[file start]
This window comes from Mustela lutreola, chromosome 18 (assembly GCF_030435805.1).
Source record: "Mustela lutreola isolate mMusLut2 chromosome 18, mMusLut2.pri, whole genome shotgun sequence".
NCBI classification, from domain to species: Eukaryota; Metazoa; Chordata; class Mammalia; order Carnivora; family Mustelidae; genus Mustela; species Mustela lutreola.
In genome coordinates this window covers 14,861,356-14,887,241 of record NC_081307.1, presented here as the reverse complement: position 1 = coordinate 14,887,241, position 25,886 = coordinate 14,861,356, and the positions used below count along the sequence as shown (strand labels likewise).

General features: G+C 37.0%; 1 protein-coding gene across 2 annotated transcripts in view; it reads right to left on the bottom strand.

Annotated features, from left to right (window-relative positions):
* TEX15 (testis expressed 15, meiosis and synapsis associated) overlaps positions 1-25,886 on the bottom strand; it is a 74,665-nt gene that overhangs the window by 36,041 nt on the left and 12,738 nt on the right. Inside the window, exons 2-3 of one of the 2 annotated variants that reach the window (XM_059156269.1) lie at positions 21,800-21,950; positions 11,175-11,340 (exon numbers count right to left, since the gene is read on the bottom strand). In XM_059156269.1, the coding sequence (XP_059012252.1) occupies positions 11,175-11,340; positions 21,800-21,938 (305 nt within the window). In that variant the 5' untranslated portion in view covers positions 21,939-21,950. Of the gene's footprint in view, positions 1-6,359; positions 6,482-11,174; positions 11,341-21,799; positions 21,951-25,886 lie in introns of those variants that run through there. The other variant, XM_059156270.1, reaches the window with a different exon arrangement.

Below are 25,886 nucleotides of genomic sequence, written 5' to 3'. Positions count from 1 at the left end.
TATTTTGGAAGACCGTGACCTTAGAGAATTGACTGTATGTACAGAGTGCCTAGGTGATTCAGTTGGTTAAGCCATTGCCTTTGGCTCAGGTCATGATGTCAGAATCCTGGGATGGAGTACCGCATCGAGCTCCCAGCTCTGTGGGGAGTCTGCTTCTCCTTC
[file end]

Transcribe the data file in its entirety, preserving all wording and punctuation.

This window comes from Mustela lutreola, chromosome 18 (assembly GCF_030435805.1).
Source record: "Mustela lutreola isolate mMusLut2 chromosome 18, mMusLut2.pri, whole genome shotgun sequence".
NCBI classification, from domain to species: Eukaryota; Metazoa; Chordata; class Mammalia; order Carnivora; family Mustelidae; genus Mustela; species Mustela lutreola.
In genome coordinates this window covers 14,861,356-14,887,241 of record NC_081307.1, presented here as the reverse complement: position 1 = coordinate 14,887,241, position 25,886 = coordinate 14,861,356, and the positions used below count along the sequence as shown (strand labels likewise).

General features: G+C 37.0%; 1 protein-coding gene across 2 annotated transcripts in view; it reads right to left on the bottom strand.

Annotated features, from left to right (window-relative positions):
* TEX15 (testis expressed 15, meiosis and synapsis associated) overlaps positions 1-25,886 on the bottom strand; it is a 74,665-nt gene that overhangs the window by 36,041 nt on the left and 12,738 nt on the right. Inside the window, exons 2-3 of one of the 2 annotated variants that reach the window (XM_059156269.1) lie at positions 21,800-21,950; positions 11,175-11,340 (exon numbers count right to left, since the gene is read on the bottom strand). In XM_059156269.1, the coding sequence (XP_059012252.1) occupies positions 11,175-11,340; positions 21,800-21,938 (305 nt within the window). In that variant the 5' untranslated portion in view covers positions 21,939-21,950. Of the gene's footprint in view, positions 1-6,359; positions 6,482-11,174; positions 11,341-21,799; positions 21,951-25,886 lie in introns of those variants that run through there. The other variant, XM_059156270.1, reaches the window with a different exon arrangement.

Below are 25,886 nucleotides of genomic sequence, written 5' to 3'. Positions count from 1 at the left end.
TATTTTGGAAGACCGTGACCTTAGAGAATTGACTGTATGTACAGAGTGCCTAGGTGATTCAGTTGGTTAAGCCATTGCCTTTGGCTCAGGTCATGATGTCAGAATCCTGGGATGGAGTACCGCATCGAGCTCCCAGCTCTGTGGGGAGTCTGCTTCTCCTTC